Medicaid coverage, with its lower cost-sharing and unlimited benefits, appears on paper to be far better than what most Americans enjoy.[55] But by almost all measures, Medicaid enrollees fare worse than privately insured patients with similar medical conditions.[56] Indeed, various academic researchers have found that Medicaid enrollees often fare worse than not only patients with private insurance, but also patients with no insurance, even when controlling for a variety of factors, including income, education and health status.[57] For example:

Medicaid patients are almost twice as likely to die after surgery as privately insured patients and about 13 percent more likely to die than the uninsured, according to a University of Virginia study.[*]

Medicaid patients are more likely to be diagnosed with cancers at a less treatable, late stage than both the uninsured and privately insured: They were nearly one-quarter (23 percent) more likely to be diagnosed with late-stage breast cancer and 45 percent more likely to be diagnosed with late-stage melanoma than the uninsured, according to a study of Florida in the Journal of the National Cancer Institute.[†]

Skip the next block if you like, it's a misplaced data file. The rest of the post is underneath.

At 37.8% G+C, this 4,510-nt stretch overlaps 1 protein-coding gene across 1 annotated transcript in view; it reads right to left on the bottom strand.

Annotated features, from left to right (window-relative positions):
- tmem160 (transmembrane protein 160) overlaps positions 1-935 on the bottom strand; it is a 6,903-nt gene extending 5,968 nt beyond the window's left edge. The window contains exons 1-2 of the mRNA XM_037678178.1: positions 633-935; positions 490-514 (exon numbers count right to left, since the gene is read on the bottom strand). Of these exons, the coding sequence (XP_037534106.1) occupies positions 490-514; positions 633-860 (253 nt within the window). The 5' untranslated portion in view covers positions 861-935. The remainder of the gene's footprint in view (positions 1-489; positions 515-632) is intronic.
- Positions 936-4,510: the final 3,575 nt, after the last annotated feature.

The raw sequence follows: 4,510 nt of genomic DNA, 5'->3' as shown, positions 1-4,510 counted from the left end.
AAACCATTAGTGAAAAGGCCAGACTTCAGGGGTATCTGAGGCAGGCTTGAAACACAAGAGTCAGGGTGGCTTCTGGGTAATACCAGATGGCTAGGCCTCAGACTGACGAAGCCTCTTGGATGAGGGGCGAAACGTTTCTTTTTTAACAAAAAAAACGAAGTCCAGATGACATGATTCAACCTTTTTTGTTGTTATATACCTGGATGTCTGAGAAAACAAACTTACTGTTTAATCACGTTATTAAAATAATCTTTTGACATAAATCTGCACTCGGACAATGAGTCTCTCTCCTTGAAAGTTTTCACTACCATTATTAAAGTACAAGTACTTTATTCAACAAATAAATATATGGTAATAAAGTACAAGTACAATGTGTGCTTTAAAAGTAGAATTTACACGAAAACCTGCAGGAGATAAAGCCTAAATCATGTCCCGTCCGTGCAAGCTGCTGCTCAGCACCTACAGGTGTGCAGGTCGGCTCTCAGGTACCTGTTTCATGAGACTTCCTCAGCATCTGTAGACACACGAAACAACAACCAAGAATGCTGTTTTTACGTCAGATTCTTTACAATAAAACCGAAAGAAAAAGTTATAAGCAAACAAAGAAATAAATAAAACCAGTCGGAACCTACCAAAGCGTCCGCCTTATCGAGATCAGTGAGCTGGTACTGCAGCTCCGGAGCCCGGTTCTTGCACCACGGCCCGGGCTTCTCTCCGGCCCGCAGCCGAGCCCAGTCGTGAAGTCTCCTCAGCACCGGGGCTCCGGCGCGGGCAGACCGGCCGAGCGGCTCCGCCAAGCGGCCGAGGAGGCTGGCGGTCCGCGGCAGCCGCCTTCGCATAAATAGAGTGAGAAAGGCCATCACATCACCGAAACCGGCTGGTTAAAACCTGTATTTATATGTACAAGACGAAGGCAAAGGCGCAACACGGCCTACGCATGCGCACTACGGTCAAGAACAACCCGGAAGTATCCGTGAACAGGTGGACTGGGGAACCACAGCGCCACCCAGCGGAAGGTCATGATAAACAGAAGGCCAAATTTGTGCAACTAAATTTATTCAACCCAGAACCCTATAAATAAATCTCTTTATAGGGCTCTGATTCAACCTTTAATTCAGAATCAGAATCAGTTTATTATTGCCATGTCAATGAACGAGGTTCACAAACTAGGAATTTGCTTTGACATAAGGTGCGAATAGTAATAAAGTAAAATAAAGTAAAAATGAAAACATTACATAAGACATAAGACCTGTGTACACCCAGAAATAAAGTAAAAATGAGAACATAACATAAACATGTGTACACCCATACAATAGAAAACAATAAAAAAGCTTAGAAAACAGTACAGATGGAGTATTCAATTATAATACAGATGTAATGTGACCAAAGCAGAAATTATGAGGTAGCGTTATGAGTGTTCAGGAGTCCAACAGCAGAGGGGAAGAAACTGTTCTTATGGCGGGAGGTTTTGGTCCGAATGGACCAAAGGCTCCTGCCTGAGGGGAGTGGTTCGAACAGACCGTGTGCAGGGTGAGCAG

Medicaid patients undergoing surgery for colon cancer were three times as likely to die as the privately insured and more than one-fourth more likely to die than the uninsured, according to a study in the journal Cancer[58] (though survival rates for Medicaid patients with late-stage colon cancer were higher than for the uninsured).


[*] Findings controlled for age, income, health status and other variables. Damien J. LaPar et al., “Primary Payer Status Affects Mortality for Major Surgical Operations,” Annals of Surgery vol. 252, no. 3 (2010) http://goo.gl/guLvv (accessed May 20, 2013).

[†] Authors’ calculations based on Richard G. Roetzheim et al., “Effects of Health Insurance and Race on Early Detection of Cancer,” Journal of the National Cancer Institute vol. 91, no. 16 (1999): Table 2 http://goo.gl/qSLGn (accessed May 20, 2013). The study’s findings were controlled for age, income, education, health status and other variables.